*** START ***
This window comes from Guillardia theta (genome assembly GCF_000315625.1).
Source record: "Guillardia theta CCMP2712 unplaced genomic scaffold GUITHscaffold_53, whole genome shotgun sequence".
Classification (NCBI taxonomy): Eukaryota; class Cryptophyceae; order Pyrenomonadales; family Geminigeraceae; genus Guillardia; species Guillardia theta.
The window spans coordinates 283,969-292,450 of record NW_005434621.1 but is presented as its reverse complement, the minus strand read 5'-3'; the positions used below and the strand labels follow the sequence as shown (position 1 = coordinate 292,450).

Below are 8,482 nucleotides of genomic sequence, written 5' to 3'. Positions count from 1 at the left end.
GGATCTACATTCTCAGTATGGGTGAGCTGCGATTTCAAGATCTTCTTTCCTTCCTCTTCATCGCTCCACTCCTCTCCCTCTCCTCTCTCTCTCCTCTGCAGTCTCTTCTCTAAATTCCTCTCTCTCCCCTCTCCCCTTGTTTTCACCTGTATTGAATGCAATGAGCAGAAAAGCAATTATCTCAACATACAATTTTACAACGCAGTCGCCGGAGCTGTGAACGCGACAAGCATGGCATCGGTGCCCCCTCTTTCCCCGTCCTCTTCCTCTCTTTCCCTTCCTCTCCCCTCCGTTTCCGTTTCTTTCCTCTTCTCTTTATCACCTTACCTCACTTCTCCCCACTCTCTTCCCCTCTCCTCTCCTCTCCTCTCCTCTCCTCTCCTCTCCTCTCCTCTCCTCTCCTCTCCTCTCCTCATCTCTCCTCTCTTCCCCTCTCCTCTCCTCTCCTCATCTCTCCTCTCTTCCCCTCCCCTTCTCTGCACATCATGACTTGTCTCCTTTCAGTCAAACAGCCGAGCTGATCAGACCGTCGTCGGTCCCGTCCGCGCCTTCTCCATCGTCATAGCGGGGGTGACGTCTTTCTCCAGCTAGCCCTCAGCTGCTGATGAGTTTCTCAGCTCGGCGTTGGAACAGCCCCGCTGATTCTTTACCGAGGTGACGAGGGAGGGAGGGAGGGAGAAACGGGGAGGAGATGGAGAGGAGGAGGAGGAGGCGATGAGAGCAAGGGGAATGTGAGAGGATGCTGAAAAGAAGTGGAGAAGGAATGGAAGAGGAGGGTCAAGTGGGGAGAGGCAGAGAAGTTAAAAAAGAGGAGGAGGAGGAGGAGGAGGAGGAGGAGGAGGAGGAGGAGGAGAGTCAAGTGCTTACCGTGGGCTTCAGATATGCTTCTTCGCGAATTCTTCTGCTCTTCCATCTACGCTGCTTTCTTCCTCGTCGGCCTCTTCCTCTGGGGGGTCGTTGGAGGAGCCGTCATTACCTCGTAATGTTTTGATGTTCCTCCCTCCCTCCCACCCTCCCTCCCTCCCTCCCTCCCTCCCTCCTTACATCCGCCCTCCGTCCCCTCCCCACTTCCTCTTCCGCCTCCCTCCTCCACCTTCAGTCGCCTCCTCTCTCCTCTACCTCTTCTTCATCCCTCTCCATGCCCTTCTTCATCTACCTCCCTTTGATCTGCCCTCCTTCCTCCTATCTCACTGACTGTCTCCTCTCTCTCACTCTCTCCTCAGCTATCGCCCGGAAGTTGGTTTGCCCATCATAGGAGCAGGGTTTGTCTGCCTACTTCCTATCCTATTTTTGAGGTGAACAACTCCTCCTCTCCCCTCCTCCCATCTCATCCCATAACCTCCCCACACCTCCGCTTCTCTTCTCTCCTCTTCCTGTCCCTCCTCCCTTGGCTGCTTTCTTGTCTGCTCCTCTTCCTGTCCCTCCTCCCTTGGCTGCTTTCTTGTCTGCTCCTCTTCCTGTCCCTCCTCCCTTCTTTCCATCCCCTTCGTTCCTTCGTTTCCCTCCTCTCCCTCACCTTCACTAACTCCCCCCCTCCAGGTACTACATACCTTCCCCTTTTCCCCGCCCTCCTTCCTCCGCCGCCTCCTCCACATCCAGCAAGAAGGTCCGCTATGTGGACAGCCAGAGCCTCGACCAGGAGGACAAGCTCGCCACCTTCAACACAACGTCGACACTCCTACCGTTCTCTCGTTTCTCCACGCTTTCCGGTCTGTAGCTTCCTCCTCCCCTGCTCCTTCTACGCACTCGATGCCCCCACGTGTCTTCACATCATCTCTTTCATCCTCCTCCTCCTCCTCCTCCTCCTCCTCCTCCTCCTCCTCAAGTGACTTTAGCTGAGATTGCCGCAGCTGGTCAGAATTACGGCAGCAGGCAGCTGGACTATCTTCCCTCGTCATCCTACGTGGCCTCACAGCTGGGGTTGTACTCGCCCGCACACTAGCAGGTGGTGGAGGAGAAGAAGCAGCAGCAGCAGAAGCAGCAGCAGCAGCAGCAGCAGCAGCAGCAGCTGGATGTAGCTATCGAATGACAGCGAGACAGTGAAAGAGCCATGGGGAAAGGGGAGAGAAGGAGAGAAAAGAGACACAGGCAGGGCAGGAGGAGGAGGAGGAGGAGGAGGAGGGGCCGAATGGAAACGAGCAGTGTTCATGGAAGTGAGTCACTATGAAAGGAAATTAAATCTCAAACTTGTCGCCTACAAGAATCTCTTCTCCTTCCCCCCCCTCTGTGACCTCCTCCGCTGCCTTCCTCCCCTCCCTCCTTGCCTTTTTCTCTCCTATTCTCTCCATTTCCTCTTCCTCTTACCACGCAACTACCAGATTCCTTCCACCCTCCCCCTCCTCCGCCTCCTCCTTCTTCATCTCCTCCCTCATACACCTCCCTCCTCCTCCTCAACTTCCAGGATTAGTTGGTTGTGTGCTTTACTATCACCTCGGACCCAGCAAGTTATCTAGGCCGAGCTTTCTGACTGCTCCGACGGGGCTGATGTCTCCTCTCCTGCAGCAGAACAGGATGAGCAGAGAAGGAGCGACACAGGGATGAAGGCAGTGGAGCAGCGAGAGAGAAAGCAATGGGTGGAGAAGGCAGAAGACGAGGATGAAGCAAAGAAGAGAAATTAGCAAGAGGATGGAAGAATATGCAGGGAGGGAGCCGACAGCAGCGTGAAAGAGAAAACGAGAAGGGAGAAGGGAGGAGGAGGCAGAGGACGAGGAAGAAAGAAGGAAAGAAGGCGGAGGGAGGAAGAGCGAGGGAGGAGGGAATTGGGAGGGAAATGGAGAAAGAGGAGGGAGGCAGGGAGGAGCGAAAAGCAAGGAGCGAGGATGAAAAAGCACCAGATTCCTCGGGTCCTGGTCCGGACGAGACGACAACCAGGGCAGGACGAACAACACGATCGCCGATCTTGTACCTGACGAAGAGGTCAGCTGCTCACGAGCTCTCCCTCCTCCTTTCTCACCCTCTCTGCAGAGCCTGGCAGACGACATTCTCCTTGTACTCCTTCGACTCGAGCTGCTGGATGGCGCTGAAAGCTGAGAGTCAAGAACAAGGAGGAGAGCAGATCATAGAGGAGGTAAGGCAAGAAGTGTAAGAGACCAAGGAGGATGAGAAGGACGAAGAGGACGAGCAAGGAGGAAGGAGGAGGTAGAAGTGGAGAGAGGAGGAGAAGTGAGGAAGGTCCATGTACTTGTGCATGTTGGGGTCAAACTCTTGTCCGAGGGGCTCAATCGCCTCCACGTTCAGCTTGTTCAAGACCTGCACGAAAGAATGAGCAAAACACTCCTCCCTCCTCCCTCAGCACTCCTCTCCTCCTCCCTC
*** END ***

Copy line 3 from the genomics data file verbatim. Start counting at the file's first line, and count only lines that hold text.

Classification (NCBI taxonomy): Eukaryota; class Cryptophyceae; order Pyrenomonadales; family Geminigeraceae; genus Guillardia; species Guillardia theta.